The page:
The story is told in a looping, shattered fashion with chapters skipping about between the years but it is absolutely engaging. The violen
Sep 15, 2011 Hailey rated it really liked it
Ok, first and foremost, I am a gigantic nerd. I love history-especially 1920's Americana, which is pretty much this book cover to cover. It details a family of bootleggers living in Appalachia during prohibition and therefore contains all of the key components of cool: substance abuse and violence. It is also based on a true story, as the "Bondurant Boys" were the author's grandfather and great-uncles, although he admits that many of the details are poetic retellings birthed of his own imaginati ...more
Sep 05, 2015 Ruthie rated it liked it
I agree with other readers who felt that there is a great story here, but it was slowed by the author's use of a writer trying to research the tale. The time-jumping did not add to or enhance the story, and was rather annoying. I wish the author had just told the story in a more straight-forward manner.

That said, Rick Bragg told a similar tale when he wrote about his bootlegging grandfather in "Ava's Man", a more gripping tale, told by a far better writer about a much more intriguing man.

N.B. -
Aug 06, 2010 Kocart rated it it was amazing
Just about my favorite book in a long time. By writing this book as a novel, the author imagined the details of the lives of his own family during prohibition. He went to the the source of the moonshine liquor, avoiding the cliche of the old film noir films with their city gangsters. This book was a little more down home, in a sinister way. The description of the effects of hard liquor on the mind of one of the characters was among the best word pictures I can remember. The reporter who tried to ...more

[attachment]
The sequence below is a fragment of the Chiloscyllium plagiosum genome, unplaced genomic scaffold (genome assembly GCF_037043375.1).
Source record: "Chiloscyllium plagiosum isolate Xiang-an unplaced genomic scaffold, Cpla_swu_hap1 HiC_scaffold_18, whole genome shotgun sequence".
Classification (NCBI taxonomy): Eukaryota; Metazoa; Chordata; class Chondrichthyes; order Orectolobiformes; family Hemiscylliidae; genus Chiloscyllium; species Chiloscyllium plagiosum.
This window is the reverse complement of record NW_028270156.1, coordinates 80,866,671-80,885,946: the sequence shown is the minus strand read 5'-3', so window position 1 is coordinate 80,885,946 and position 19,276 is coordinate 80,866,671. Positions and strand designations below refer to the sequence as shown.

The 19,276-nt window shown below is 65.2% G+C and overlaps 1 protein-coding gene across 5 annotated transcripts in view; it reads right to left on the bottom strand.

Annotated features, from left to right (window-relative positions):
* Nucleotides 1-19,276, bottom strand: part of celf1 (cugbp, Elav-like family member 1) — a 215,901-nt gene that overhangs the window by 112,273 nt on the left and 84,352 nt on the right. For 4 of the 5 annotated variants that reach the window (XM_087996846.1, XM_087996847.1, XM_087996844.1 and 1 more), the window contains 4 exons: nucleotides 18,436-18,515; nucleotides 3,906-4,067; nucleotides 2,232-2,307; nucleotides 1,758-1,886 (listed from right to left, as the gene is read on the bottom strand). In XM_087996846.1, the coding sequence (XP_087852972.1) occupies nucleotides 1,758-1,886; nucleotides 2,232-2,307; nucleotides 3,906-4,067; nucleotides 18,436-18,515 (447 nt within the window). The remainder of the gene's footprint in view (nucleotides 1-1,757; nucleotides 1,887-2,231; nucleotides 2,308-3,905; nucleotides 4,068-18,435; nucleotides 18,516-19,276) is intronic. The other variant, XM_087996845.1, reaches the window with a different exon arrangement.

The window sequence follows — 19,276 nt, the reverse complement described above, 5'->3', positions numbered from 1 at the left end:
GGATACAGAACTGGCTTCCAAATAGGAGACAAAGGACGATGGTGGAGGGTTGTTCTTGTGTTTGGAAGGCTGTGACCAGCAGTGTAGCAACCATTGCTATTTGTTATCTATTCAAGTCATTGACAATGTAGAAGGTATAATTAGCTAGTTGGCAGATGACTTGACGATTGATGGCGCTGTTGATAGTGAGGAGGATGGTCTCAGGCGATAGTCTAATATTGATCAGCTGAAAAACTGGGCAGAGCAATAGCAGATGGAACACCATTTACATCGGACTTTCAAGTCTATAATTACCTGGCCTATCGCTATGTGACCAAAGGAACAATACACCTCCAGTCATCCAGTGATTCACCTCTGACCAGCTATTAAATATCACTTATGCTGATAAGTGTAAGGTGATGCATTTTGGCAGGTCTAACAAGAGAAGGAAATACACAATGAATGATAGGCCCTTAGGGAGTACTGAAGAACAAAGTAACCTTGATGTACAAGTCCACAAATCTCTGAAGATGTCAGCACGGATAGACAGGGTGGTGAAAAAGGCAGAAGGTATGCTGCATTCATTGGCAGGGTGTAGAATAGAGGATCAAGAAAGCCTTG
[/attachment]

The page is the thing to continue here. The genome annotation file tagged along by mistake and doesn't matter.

Todd Stockslager
Jun 05, 2015 Todd Stockslager rated it it was amazing
Shelves: fiction
Dark, stark novel based on the true story of the author's grandfather and his brothers and their time making moonshine in southwestern Virginia during the Depression is stirring and compelling. The "Bondurant Boys" made, ran, and sold moonshine, and in the course of business were shot, knifed, and survived despite horrific injuries that are the more staggering because they are part of the true story. Also true is the brother's resistance to joining a county-wide conspiracy of moonshiners and loc ...more
Sep 21, 2014 Trekscribbler rated it really liked it
I couldn’t tell you why exactly, but I’m a bit of a history junkie with things surrounding the Great American Experiment that’s more commonly known as Prohibition. It’s always been an era that’s fascinated me for a variety of reasons, none of which relate specifically to my background or my upbringing. I guess that maybe there’s something I find uniquely fascinating about the prospects of so many ordinary folks suddenly picking up, defying the law of the land, and essentially becoming not only l ...more